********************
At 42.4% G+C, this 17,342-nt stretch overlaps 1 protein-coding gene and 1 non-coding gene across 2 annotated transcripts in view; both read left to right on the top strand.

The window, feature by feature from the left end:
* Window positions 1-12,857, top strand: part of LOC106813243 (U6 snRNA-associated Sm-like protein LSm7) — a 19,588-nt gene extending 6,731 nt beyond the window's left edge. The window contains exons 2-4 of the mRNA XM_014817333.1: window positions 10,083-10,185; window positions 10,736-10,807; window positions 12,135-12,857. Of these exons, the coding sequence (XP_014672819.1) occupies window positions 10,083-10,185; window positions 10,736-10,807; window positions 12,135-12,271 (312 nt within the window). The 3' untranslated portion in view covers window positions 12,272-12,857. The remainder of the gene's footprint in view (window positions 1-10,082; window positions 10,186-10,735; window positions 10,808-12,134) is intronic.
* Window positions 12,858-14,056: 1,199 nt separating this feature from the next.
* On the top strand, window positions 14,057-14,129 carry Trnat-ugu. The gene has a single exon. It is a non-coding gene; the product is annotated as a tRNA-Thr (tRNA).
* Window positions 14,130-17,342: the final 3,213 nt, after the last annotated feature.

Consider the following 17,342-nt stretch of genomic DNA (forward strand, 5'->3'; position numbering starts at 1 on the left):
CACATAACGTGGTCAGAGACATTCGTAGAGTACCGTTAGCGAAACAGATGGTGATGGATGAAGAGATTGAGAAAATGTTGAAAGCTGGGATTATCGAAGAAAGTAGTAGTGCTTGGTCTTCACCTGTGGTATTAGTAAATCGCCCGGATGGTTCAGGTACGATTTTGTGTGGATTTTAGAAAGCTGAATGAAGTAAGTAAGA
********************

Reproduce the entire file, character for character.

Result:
At 42.4% G+C, this 17,342-nt stretch overlaps 1 protein-coding gene and 1 non-coding gene across 2 annotated transcripts in view; both read left to right on the top strand.

The window, feature by feature from the left end:
* Window positions 1-12,857, top strand: part of LOC106813243 (U6 snRNA-associated Sm-like protein LSm7) — a 19,588-nt gene extending 6,731 nt beyond the window's left edge. The window contains exons 2-4 of the mRNA XM_014817333.1: window positions 10,083-10,185; window positions 10,736-10,807; window positions 12,135-12,857. Of these exons, the coding sequence (XP_014672819.1) occupies window positions 10,083-10,185; window positions 10,736-10,807; window positions 12,135-12,271 (312 nt within the window). The 3' untranslated portion in view covers window positions 12,272-12,857. The remainder of the gene's footprint in view (window positions 1-10,082; window positions 10,186-10,735; window positions 10,808-12,134) is intronic.
* Window positions 12,858-14,056: 1,199 nt separating this feature from the next.
* On the top strand, window positions 14,057-14,129 carry Trnat-ugu. The gene has a single exon. It is a non-coding gene; the product is annotated as a tRNA-Thr (tRNA).
* Window positions 14,130-17,342: the final 3,213 nt, after the last annotated feature.

Consider the following 17,342-nt stretch of genomic DNA (forward strand, 5'->3'; position numbering starts at 1 on the left):
CACATAACGTGGTCAGAGACATTCGTAGAGTACCGTTAGCGAAACAGATGGTGATGGATGAAGAGATTGAGAAAATGTTGAAAGCTGGGATTATCGAAGAAAGTAGTAGTGCTTGGTCTTCACCTGTGGTATTAGTAAATCGCCCGGATGGTTCAGGTACGATTTTGTGTGGATTTTAGAAAGCTGAATGAAGTAAGTAAGA